Later in my career, I held sales positions, and was subjected to the dysfunctional process of having managers set my personal goals and objectives. When I eventually became a regional sales manager, I found myself on the flip side of the equation.

This is tricky stuff, folks: If objectives are set too low, you can easily achieve the numbers by working a little harder, or a little longer, or both. This is insidious; it does nothing to encourage innovative thinking, and eventually workers become overburdened and unmotivated. Set objectives that force thinking outside the box, where working longer or harder won’t do the trick.

For example, would anyone who starts her own company consider doing her job exactly the same way as she did at her previous job? Would she stretch for only a 3- to 5-percent improvement using previous methods? Of course not. Then why don’t we approach things the same way when we’re trying to get the best business results and keep our people motivated?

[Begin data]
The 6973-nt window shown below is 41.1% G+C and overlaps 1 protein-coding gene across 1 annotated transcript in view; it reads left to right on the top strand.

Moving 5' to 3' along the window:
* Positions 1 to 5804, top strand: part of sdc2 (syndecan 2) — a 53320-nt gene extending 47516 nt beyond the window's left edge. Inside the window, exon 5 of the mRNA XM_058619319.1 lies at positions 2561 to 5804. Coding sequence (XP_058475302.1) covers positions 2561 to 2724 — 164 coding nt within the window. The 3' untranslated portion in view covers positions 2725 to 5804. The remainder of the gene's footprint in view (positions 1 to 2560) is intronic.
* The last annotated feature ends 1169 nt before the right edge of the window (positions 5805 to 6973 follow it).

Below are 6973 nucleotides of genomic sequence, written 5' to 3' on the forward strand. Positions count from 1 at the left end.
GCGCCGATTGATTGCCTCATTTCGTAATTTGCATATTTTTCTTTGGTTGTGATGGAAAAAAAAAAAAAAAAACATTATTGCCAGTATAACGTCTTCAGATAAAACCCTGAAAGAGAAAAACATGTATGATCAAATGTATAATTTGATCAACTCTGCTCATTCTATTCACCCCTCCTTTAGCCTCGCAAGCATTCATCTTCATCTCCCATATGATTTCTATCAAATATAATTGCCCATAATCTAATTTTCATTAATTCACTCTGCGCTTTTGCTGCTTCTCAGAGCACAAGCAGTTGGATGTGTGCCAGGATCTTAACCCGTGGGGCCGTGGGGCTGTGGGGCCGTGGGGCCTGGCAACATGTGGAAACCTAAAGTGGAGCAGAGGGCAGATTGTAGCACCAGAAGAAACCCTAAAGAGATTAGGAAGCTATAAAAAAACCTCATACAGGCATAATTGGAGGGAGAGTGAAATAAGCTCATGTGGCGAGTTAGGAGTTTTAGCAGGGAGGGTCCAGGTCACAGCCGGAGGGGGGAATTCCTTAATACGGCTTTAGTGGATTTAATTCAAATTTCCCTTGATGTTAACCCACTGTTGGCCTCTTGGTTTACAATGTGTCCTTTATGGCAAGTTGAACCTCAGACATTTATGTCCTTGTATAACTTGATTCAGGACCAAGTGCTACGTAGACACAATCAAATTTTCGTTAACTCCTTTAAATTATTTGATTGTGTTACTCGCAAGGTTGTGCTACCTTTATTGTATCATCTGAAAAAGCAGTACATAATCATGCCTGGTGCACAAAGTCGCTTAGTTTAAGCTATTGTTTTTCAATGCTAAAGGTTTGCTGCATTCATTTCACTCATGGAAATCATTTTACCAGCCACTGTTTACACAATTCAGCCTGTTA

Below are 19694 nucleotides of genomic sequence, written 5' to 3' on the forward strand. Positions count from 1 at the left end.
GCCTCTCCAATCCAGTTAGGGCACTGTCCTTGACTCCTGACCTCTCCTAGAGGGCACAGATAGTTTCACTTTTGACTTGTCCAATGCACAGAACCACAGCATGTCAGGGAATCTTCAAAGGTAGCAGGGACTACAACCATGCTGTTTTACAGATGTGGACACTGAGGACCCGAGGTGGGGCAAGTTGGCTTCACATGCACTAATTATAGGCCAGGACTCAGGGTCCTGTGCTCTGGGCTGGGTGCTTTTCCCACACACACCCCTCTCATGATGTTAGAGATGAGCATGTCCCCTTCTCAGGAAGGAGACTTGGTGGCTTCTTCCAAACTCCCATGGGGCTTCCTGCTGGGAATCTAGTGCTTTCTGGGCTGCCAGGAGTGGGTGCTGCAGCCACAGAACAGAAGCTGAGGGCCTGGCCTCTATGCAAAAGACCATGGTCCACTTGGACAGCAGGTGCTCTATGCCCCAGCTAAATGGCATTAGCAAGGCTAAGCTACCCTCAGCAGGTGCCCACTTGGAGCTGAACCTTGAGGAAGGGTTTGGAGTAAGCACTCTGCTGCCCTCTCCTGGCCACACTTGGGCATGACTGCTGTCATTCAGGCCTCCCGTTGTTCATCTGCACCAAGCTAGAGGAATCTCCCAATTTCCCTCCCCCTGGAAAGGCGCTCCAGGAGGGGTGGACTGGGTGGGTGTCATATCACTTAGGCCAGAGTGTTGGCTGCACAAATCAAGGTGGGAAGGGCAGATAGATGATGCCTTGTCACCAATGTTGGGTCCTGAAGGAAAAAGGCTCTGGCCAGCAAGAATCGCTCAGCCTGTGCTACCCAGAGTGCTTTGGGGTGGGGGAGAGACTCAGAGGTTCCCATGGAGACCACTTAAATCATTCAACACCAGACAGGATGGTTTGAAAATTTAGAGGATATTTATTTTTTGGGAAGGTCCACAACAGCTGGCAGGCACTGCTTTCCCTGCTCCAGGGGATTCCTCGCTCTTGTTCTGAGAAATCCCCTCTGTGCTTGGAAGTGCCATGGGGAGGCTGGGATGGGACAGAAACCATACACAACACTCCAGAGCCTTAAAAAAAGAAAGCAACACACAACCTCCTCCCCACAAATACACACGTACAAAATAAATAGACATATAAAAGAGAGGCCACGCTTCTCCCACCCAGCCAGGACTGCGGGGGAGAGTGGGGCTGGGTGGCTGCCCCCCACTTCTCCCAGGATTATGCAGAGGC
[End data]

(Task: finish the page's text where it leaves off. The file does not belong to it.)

Setting goals

Make sure that establishing goals and objectives is a two-way process. Goals often begin at the top with senior management making commitments to shareholders. However, meeting these objectives hinges on many things, including the time and resources available, and employee skills, experience, and motivation. For objectives to be meaningful to everyone, they need to be negotiated.

One way to establish meaningful goals is to benchmark against processes used by similar businesses or even best practices in other industries. Benchmarking is a good way to determine what is possible. Fortunately, different organizations perform similar processes (e.g., hiring people, paying bills, budgeting, promoting marketing strategies, creating legal contracts), and can therefore be researched through industry publications, formal benchmarking studies, custom studies, networking, and of course, the Internet.